I have written much over the years on the subject of homosexuality. Most of my writing has been in the form of journal entries, discussion board posts, letters to friends or family and the like. I’ve never undertaken any formalized study on homosexuality, nor researched it for academic purposes. Rather, I’ve lived it and employed anecdotal experiences to “defend” it. The only study of homosexuality of which I’m aware, using scientific methodology and actual study of the brain structure, was done by Simon LeVay (see the link on #4 on his website). The link I’ve included is not an easy read, but dive in if you’re so inclined. Basically, it indicates that Dr. LeVay observed, using autopsy, consistent structural brain differences between known homosexual men and heterosexual men. This, to me, would indicate at least preliminarily that there may be a “genetic” component to sexual orientation. Clarification:There have been multiple non-empirical offerings on the subject of homosexuality, therefore strictly “conjectural and theoretical” in nature, without benefit of actual brain tissue study.

Getting personal for a moment, let me assure you that my “coming out” experience (as bad as I hate to use that terminology, I think it’s appropriate) was a tortuous, decades long path which included continual and painful introspection and self-reflection, intense prayer, thousands of dollars spent in professional counseling, denial, denial, and more denial. I desperately wanted to be heterosexual. I spent years deeply entrenched in evangelical religion, feeling a deep connection to “God” (I do understand that there may be some readers who do not believe in a deity, or whose ideation of deity may differ greatly from mine, and I respect that. Also please know that my designation of “fundamental believer” carries no judgment or malice whatsoever). At the point which I simply could no longer deny my basic biology, my primary sexual attraction to my own sex, I looked back and realized that the same God with whom I felt such a strong connection all those years, and during all those struggles was still there; had been there all along. There is not a fundamental believer on this planet who will convince me otherwise. I’ve included “their” arguments below.

Biblical references (not an inclusive list) to homosexuality, typically cited by fundamental believers are as follows:
Leviticus 18:22
Matthew 19:4
Romans 1:26
1 Corinthians 6:9

Theology-based discussions, by definition, involve an individual’s particular biases based on “rational and systematic study of religion and its influences, and of the nature of religious truth.” However, unlike scientific study there is an indisputable element of subjectivity to theology, and this is where I find difficulty reconciling my previously solid fundamentally religious beliefs with what I know in my heart to be my personal science (a.k.a. biology). This link demonstrates the subjective nature of the interpretation of whether Jesus “condemned” homosexuality. It’s a lengthy page, but if you’re interested enough to read it you will note the absence of any direct condemnation of homosexuals by Jesus.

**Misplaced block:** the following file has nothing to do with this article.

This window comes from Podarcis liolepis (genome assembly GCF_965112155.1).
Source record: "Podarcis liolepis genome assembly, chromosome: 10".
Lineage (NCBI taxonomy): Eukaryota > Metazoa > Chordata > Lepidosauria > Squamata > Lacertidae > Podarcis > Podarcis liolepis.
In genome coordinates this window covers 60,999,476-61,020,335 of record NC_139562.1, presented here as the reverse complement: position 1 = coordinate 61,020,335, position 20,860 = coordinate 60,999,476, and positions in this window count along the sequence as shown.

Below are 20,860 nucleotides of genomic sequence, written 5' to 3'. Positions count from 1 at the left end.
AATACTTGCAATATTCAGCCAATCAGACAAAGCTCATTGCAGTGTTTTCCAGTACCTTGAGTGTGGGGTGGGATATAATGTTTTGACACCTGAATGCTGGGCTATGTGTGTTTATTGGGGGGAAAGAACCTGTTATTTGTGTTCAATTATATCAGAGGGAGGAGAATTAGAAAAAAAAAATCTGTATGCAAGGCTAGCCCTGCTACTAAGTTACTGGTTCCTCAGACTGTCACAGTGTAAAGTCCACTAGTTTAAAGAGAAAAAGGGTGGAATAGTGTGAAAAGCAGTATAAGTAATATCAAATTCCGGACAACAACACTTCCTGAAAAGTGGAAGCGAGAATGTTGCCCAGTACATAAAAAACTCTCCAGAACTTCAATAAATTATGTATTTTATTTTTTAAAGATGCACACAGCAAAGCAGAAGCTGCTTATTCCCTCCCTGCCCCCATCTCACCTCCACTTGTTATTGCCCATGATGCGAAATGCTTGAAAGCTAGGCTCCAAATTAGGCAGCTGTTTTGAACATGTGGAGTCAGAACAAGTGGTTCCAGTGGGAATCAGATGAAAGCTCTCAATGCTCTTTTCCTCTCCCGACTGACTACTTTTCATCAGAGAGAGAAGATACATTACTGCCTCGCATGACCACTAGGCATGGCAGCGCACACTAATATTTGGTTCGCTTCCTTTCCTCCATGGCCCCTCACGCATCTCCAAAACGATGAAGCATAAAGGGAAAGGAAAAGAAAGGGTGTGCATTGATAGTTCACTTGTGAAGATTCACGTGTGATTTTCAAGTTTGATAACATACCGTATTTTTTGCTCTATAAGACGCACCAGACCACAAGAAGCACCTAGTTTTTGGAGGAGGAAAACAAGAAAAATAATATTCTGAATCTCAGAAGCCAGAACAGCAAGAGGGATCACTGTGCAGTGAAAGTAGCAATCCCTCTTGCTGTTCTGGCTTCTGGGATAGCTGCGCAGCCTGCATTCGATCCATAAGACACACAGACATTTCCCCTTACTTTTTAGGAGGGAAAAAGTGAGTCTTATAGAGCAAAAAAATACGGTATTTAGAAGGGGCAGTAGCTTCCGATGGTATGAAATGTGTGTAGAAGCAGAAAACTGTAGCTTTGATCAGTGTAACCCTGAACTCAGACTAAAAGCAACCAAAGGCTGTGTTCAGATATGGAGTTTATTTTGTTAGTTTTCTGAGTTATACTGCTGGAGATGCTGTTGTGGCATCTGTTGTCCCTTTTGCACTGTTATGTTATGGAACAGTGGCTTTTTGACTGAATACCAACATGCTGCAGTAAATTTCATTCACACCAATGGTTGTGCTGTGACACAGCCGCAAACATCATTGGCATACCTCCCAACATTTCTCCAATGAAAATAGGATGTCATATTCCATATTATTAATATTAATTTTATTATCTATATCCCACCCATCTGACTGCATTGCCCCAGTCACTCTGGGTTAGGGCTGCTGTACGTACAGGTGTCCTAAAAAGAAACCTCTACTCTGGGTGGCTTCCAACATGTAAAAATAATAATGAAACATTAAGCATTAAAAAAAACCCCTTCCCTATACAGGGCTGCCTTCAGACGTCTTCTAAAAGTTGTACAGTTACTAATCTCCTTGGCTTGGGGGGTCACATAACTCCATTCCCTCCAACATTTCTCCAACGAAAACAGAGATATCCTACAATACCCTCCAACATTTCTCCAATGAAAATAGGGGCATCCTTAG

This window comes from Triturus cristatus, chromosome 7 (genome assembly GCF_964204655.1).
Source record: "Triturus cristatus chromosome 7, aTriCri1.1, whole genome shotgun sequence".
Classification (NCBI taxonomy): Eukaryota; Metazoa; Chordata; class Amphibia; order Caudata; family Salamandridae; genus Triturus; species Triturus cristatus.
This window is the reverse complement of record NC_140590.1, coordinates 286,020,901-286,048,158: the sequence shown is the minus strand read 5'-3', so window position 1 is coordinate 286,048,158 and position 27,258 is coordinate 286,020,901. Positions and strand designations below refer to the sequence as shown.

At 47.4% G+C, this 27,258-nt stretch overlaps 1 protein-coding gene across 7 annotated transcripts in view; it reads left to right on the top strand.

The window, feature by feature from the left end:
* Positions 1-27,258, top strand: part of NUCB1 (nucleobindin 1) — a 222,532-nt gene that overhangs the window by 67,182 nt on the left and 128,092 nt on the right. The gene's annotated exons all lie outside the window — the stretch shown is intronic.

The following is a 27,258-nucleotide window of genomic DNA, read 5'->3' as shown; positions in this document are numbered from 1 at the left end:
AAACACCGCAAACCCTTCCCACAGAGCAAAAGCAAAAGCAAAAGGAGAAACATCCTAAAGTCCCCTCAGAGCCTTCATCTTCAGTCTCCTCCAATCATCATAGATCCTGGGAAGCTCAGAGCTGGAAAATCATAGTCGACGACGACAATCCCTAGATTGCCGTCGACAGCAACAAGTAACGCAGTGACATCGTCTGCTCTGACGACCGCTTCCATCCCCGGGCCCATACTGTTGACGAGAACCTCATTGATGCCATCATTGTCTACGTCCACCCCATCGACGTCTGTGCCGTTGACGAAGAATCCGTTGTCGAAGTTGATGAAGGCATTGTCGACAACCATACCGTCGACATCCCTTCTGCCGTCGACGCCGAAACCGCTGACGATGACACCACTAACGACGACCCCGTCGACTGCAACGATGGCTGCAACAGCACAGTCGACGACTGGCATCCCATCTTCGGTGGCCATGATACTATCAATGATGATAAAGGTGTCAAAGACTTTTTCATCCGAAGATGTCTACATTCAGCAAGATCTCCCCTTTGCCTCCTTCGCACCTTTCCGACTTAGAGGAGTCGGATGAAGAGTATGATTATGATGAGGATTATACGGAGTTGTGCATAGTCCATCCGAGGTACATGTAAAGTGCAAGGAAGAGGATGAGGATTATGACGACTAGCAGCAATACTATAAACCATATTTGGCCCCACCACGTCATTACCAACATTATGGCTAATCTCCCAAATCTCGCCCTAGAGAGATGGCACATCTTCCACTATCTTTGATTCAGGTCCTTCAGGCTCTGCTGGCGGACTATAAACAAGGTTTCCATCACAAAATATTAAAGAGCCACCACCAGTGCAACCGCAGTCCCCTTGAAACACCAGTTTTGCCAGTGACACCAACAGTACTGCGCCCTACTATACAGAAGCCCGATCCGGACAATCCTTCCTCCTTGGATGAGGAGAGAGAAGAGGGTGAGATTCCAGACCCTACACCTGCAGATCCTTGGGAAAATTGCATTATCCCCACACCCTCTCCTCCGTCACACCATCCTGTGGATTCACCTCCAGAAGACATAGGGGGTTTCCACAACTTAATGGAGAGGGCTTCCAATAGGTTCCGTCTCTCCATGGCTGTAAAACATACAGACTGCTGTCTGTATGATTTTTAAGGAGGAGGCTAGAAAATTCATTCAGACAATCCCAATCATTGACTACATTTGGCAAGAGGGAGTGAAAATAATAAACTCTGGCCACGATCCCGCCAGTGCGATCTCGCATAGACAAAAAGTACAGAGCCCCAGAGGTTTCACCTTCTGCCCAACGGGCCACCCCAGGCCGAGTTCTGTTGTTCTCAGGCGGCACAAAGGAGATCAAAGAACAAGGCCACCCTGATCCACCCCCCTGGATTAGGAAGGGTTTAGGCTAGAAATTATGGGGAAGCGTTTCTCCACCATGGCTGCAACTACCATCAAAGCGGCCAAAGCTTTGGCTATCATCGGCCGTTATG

One fundamentalist argument presented to me years ago was, “Assuming that some are truly born homosexual (genetic) the only acceptable resolution is a life of celibacy.” So, then what about everyone else, the heterosexuals and their “sins?” Do they just get to keep on producing their own particular brand of “sin” as long as it’s not homosexuality? If we are all bound to sin as long as we’re in this human flesh, why should the homosexual give up his/her basic need of love and intimacy, but keep on sinning in other ways? This argument defies logic. “Every sin, every act of rebellion, leads to condemnation and eternal death.” So if sin is sin, how is it that the “sin” of homosexuality is any worse than the “sin” of one’s judgment or hatred of the homosexual?

Granted, the Iranian law which provides for sanctioned extermination of humans essentially for no other reason than a “specific brain difference” does not exist in the United States. However, the mere fact that it exists anywhere in our modern world deeply saddens and disturbs me.

I would respectfully ask the following of anyone who has taken the time to read this: Whether or not you agree with anything I’ve presented, try your best to give the benefit of doubt to those who differ from you especially in the area of sexual orientation. Consider that there is most likely very detailed and specific, possibly very painful history, of which you may not be aware, which brought that person to the point at which you experience them, and it could never justify hurting them in any way.

disappointment = lessons

•June 8, 2010 • 7 Comments

One of the most meaningful endeavors in my life thus far has been tennis: falling in love with and learning to play tennis in my early teen years; appreciating the sport for its history; meeting interesting people and cultivating lifelong relationships through the sport; teaching children the sport through local recreation summer programs; teaching family members and friends to play, and appreciate the sport; using it as a focus for my lifelong commitment to physical and mental health; and of course watching the grand slam tournaments all year-long; waking up early on weekends to watch the drama unfold, sharing in the hopes and dreams of superior athletes as they compete on some of the world’s grandest and most historic sports stages.